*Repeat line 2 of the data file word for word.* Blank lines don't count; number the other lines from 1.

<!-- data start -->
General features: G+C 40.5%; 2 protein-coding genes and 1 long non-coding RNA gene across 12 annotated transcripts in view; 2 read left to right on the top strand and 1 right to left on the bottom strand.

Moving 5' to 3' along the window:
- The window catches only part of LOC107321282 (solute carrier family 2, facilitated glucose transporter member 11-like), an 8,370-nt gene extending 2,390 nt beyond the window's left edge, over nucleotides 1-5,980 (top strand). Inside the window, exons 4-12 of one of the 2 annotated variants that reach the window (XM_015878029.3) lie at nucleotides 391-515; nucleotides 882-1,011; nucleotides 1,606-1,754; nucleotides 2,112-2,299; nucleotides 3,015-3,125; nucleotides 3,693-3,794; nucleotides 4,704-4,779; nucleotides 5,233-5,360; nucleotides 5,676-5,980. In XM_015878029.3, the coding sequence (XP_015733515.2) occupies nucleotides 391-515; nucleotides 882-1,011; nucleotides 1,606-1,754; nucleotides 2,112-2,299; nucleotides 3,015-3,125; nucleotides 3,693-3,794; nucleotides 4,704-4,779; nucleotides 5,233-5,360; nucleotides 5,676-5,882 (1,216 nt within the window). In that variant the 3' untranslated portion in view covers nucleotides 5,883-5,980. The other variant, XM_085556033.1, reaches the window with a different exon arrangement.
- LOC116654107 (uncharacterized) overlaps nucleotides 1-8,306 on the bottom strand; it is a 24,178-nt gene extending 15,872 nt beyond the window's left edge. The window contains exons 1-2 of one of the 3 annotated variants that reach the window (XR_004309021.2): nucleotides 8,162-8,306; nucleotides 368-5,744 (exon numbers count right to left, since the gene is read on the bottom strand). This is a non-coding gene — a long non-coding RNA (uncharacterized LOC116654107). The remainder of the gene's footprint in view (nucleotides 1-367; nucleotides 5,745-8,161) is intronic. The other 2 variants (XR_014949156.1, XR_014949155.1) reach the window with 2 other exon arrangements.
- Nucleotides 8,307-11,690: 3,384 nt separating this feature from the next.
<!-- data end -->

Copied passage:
Moving 5' to 3' along the window: